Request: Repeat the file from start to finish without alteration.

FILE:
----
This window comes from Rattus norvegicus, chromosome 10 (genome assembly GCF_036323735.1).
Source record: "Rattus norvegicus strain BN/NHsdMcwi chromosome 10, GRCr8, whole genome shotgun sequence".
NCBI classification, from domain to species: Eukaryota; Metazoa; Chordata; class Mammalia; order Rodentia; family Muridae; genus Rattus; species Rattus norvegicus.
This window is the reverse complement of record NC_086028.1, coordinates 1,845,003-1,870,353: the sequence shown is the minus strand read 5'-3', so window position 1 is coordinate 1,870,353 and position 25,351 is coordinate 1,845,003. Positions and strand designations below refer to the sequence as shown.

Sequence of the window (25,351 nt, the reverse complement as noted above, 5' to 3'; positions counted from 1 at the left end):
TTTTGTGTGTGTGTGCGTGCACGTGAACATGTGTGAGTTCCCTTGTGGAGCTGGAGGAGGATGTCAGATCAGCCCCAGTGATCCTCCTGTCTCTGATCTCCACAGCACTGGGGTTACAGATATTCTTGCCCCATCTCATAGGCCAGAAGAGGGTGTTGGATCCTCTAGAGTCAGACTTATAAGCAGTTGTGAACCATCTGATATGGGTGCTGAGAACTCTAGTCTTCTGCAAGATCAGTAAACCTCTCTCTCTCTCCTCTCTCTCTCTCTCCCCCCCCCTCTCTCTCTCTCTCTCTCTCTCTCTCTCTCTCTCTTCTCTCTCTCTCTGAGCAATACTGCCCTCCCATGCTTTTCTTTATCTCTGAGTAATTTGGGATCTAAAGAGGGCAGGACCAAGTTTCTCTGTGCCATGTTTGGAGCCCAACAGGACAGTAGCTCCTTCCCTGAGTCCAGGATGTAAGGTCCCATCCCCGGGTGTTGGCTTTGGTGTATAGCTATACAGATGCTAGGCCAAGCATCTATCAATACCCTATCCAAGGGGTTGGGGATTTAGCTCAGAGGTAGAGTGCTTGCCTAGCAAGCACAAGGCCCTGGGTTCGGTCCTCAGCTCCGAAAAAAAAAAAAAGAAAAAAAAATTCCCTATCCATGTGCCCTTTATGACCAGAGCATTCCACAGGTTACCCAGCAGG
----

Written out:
This window comes from Rattus norvegicus, chromosome 10 (genome assembly GCF_036323735.1).
Source record: "Rattus norvegicus strain BN/NHsdMcwi chromosome 10, GRCr8, whole genome shotgun sequence".
NCBI classification, from domain to species: Eukaryota; Metazoa; Chordata; class Mammalia; order Rodentia; family Muridae; genus Rattus; species Rattus norvegicus.
This window is the reverse complement of record NC_086028.1, coordinates 1,845,003-1,870,353: the sequence shown is the minus strand read 5'-3', so window position 1 is coordinate 1,870,353 and position 25,351 is coordinate 1,845,003. Positions and strand designations below refer to the sequence as shown.

Sequence of the window (25,351 nt, the reverse complement as noted above, 5' to 3'; positions counted from 1 at the left end):
TTTTGTGTGTGTGTGCGTGCACGTGAACATGTGTGAGTTCCCTTGTGGAGCTGGAGGAGGATGTCAGATCAGCCCCAGTGATCCTCCTGTCTCTGATCTCCACAGCACTGGGGTTACAGATATTCTTGCCCCATCTCATAGGCCAGAAGAGGGTGTTGGATCCTCTAGAGTCAGACTTATAAGCAGTTGTGAACCATCTGATATGGGTGCTGAGAACTCTAGTCTTCTGCAAGATCAGTAAACCTCTCTCTCTCTCCTCTCTCTCTCTCTCCCCCCCCCTCTCTCTCTCTCTCTCTCTCTCTCTCTCTCTCTCTTCTCTCTCTCTCTGAGCAATACTGCCCTCCCATGCTTTTCTTTATCTCTGAGTAATTTGGGATCTAAAGAGGGCAGGACCAAGTTTCTCTGTGCCATGTTTGGAGCCCAACAGGACAGTAGCTCCTTCCCTGAGTCCAGGATGTAAGGTCCCATCCCCGGGTGTTGGCTTTGGTGTATAGCTATACAGATGCTAGGCCAAGCATCTATCAATACCCTATCCAAGGGGTTGGGGATTTAGCTCAGAGGTAGAGTGCTTGCCTAGCAAGCACAAGGCCCTGGGTTCGGTCCTCAGCTCCGAAAAAAAAAAAAAGAAAAAAAAATTCCCTATCCATGTGCCCTTTATGACCAGAGCATTCCACAGGTTACCCAGCAGG